In addition, I am naturally an altruistic person. This altruism is an emotional disposition that has emerged from my evolutionary heritage. Had I been born a tiger, I would perhaps have a much lower dosage of altruism. If I had been a koala bear, it might have been higher. However, I am close to an average human (no comments from my friends please). I have extended to a fair degree my circle of friends to whom I act altruistically. I can, however, quickly react to someone who is behaving contrary to my interests. In these cases, I must determine what, if any, response will maximize my accomplishing my goals and preserve my interests. There are no moral guidelines, nor does there need to be. There are only the pragmatic guidelines I have formulated for myself consistent with my rational assessment of my goals, plus my emotional disposition towards those goals.

However, I am not an anarchist. I believe that it is usually consistent with the common values, interests and goals of a society to establish laws through the aggregate will of its constituents. This system of laws is not moral. It is still merely a reflection of a composite of emotions.

Emotions, as phenomena that correspond to brain activity, constitute the highest level of objective ontology. Anything above emotions is merely fabricated with no objective foundation.

The emotions are powerful that tempt us to construct a morality with which we can feel more secure about identity, meaning, justice. Guilt seems to have a referent. However, there is no objective morality. Hitler acted in a way that, in my opinion, was quite contrary to his goals. He was not , however, “evil”. If I would have had the opportunity to kill him in order to preserve the interests of myself and others, I may have done so, but not out of some sense of obligation to a fabricated moral code.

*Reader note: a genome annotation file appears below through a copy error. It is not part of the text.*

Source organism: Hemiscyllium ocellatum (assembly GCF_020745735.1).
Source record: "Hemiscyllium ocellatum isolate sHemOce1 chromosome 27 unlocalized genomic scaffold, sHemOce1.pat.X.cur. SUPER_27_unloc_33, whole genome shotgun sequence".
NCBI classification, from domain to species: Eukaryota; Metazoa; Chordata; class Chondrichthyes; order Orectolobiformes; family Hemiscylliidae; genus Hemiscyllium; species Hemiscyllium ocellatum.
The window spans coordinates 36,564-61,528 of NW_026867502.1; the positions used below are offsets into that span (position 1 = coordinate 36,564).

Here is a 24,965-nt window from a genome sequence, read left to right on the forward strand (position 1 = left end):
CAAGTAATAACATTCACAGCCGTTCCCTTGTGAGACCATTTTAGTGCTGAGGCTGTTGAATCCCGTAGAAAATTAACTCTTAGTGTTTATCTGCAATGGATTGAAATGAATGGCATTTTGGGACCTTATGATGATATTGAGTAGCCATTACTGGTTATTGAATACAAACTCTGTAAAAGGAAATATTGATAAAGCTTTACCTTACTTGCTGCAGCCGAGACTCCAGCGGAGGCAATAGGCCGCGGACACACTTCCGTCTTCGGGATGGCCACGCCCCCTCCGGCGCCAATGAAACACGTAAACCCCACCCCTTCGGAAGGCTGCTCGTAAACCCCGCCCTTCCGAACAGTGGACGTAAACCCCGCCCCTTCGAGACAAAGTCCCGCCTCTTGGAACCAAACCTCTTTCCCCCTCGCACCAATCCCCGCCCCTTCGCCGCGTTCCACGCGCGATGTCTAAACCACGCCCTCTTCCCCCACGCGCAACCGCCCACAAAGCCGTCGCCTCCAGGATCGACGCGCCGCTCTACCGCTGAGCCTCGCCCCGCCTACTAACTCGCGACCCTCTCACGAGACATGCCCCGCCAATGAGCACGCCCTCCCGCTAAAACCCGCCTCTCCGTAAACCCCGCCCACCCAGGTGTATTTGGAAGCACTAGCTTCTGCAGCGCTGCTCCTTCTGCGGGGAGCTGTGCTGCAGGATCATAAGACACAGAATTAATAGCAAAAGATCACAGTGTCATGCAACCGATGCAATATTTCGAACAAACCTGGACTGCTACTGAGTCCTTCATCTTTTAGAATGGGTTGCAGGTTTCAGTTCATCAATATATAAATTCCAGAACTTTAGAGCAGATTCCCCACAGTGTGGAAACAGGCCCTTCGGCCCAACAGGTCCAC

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4 thoughts on “No Morals

  1. internet elias says:

    Interesting post! But, for me, I can’t agree since I fully ‘know’ the reality of the Good Spirit (God) and the Bad Spirit (Lucifer). And both are powerful forces. I’ve made a choice for the Good Spirit since I believe all things revealed of Him are true, logical, and desirable. Therefore…for me… a higher ‘chosen’ spirit influences the inner spirit of each man. Emotions are the outcomes of those influences……be they Love from God or Hate from Lucifer.